If y’all will just give me a minute, I’d like to formally and sincerely apologize to all my past PCSes. Permanent change of station moves 2009, 2012, 2015, even 2017 (the OCONUS one with the complete change in destination, all the passports and the overseas screening paperwork), I’m sorry for all the times I verbally attacked you, calling you hurtful names, like “stressful” and “a true nightmare.” Just know I’ll never say another bad thing about you, and I hope we can be friends.
Enter PCS Season 2020
All right, the rest of this blog isn’t going to be quite so “peace, love and cardboard.” So, huddle up because we need to unpack whatever PCS Season 2020 was. Every single 2020 mover I’ve talked to had a string of wide-eyed, “this is fine” moments. This year no one had a unicorn move or a proper farewell. Even now, some families are still waiting to move (I’d send you a hug, but that’s illegal, so here’s a virtual elbow tap). Some of us had unique housing and transportation challenges because we didn’t know until the 11th hour when we could leave. Some of us lost money, paying rent or mortgages in two places. Some of us stayed in temporary lodging so long that we never want to see the inside of another hotel again. We all lost patience.
This is Fine. I’m Fine.
Like many Americans stationed in Japan in the early days of COVID-19, I remember feeling totally removed from the impacts the pandemic made in the States. I remember getting texts from family and friends saying that stateside schools were closing. I threw not one, but both hands in the air thanking the brass stars of the Marine Corps that we were in Japan and not stateside. “Thank goodness we’re business as usual out here! Here I go about my business” — walking the kids to school, going out to eat, buying appropriate amounts of toilet paper without having to square off against someone for the last roll, quickly hopping over to Taipei for Presidents Day weekend. Life was good and COVID-19 wasn’t our fight…yet.
That OCONUS Factor Backfires
My safe vantage point from the other side of the world lost its luster real quick in March. The order of events is fuzzy, but in a period of about two weeks, we canceled our last two OCONUS vacations, DoDEA schools closed and we couldn’t socialize. We were restricted to only on-base shopping, dining and events, but then all the events we could attend were canceled. I remember pushing down disappointment of (at the time) epic proportions that stemmed from not getting to spend a week in New Zealand or eat eggplant curry and garlic naan from my favorite Iwakuni restaurant. Why did I push it down? Because — big picture — those things, while devastating from a zoomed-in perspective, were trivial compared to the actual threat of the pandemic. I was disappointed and quite frankly suddenly claustrophobic confined to base, which is the exact opposite of what was preached daily on the installation, “Get outside the gates or you’ll be miserable here.” But we were safe, healthy and still moving on time.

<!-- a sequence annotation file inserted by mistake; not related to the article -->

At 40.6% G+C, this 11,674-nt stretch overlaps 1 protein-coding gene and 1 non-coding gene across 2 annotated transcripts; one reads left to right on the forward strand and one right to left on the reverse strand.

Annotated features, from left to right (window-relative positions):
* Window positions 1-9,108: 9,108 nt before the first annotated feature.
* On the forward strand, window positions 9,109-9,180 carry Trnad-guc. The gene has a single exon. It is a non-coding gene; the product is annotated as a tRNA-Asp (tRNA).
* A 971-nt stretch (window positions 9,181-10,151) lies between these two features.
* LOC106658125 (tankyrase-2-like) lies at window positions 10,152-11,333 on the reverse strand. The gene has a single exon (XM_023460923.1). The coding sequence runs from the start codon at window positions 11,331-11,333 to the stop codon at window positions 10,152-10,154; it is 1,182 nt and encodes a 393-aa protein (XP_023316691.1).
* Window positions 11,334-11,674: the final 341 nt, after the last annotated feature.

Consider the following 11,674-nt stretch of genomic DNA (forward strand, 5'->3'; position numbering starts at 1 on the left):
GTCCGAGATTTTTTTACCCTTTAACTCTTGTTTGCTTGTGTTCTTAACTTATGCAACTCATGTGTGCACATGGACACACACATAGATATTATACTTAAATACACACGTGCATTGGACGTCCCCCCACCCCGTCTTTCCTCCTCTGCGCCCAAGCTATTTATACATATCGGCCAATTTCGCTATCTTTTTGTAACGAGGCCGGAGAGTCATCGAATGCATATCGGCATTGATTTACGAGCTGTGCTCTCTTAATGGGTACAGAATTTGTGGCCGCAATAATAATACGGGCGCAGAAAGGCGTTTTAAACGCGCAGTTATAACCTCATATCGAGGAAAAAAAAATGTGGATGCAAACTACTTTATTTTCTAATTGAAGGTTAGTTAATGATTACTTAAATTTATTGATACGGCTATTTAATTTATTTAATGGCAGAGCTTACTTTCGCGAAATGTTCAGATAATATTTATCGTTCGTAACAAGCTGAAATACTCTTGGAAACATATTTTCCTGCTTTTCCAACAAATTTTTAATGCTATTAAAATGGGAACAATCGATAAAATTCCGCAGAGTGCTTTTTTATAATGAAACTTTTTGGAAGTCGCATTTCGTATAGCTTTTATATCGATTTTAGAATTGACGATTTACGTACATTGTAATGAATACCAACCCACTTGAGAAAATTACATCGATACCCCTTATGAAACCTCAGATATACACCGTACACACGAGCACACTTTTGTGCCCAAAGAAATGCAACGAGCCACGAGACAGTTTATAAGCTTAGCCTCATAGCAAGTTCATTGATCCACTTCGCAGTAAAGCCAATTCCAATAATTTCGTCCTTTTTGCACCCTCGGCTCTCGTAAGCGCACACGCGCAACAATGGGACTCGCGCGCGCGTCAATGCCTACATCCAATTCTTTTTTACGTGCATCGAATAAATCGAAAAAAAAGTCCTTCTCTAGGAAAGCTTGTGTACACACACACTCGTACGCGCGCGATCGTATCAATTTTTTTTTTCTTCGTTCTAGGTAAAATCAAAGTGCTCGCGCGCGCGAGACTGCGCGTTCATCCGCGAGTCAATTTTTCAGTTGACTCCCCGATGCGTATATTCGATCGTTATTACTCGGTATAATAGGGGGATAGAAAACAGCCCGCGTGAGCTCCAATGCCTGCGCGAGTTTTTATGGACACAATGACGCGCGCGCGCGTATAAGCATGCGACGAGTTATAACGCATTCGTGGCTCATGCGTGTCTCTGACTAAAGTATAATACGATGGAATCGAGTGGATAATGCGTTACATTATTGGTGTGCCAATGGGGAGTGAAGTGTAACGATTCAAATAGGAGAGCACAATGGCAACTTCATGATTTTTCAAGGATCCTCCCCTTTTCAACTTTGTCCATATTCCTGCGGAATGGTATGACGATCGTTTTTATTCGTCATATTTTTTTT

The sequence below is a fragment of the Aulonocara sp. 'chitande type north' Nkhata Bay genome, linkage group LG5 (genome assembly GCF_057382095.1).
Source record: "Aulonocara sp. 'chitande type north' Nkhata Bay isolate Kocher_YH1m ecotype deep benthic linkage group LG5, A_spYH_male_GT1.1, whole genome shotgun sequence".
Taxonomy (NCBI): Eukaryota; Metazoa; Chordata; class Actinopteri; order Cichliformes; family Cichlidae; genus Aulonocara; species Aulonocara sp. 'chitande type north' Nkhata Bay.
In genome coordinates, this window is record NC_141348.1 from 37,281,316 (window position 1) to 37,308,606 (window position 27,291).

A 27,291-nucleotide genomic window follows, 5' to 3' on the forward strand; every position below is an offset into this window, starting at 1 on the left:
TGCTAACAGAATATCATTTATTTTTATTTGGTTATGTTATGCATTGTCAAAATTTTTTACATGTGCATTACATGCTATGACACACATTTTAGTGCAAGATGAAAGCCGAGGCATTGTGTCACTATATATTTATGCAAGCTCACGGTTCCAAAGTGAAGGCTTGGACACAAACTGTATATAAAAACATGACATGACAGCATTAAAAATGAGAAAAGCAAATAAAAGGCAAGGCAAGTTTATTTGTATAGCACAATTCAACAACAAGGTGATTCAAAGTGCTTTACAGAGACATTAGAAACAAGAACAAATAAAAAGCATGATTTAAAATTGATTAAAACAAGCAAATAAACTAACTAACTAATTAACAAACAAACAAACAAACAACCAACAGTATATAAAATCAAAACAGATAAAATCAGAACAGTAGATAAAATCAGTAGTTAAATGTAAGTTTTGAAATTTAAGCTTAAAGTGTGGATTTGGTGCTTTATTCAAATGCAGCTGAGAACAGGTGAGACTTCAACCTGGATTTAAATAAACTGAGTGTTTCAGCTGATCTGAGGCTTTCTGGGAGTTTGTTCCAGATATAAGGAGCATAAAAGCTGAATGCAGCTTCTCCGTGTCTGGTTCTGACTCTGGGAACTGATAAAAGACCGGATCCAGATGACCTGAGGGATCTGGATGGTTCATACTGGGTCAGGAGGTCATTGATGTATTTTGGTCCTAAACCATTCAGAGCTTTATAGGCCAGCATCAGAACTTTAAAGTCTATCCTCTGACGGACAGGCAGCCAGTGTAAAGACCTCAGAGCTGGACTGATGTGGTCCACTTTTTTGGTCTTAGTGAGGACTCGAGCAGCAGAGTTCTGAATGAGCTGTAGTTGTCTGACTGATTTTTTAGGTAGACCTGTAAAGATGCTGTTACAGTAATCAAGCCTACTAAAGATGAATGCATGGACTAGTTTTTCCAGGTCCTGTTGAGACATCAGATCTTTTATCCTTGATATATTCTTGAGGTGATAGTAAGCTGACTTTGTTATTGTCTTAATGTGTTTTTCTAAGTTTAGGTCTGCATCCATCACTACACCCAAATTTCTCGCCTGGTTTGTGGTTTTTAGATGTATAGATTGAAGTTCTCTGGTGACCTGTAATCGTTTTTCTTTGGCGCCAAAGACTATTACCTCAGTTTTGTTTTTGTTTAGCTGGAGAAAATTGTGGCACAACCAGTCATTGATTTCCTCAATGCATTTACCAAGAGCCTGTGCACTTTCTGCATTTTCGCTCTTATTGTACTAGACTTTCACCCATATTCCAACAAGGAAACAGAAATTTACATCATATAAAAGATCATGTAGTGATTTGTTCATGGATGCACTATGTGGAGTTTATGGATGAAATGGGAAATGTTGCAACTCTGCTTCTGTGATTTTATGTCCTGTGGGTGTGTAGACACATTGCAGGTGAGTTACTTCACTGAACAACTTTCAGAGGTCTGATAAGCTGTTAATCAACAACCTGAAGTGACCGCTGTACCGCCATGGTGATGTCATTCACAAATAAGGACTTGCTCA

Then — and this I remember vividly — my Marine came home one day with what he called “fun news.” Months later, we still use that as a phrase to preface bad news. I was sitting on the floor packing because our household goods were set to be picked up within days, and he said we weren’t going to be able to pack out as planned. In the least dramatic way I could muster, I melted down to the fetal position on the floor and laughed so hard tears came out of my eyes.
Things really just snowballed from there. We fought for the exception to policy to pack out as planned. And even when the dates were approved, we packed out while virtual school was happening in the living room. We fought to move on time. And we, like any other 2020 mover, did it all with zero prior knowledge of the process because the process didn’t exist. We fought for seats on the rotator — because unlike a CONUS-to-CONUS move, the do-it-yourself option was not an option.
Fighting to Leave
I could spend hours firing off my list of frustrations tangled up in PCS Season 2020. How many of us felt unseen and permanently frustrated with the lack of control we had in a situation that played catch with a major family life change for so many military families. But I truly believe that much will (if it hasn’t already) be learned from this experience. I put my trust in that process. The standard operating procedures will be written following a no-doubt lengthy after-action round table.
What cannot be remedied, though, are the goodbyes. I spent months fighting to leave Japan — venting, stressing, overthinking and replanning the plan. Those of us who quietly exited a chapter in our lives and left people and places with relief instead of the usual bittersweet goodbye wrapped in a silver lining of the forthcoming adventure missed out on a staple of military life: camaraderie. The porch pictures and farewell parades were priceless, but we missed the usual closure.
The process of PCSing during a pandemic was — as I said — a battle, start to finish. And hard-fought battles like that aren’t for the faint of heart. We’re walking away from whatever in the world that experience was with more perspective, thicker skins, more thanks for the tiny victories and more grateful for the things in life that go smoothly with little to no effort. We are forever thankful to the folks on the receiving end of our venting and ETP requests. Thanks for getting us from point A to point B. Now, no one mention moving for at least two years, please.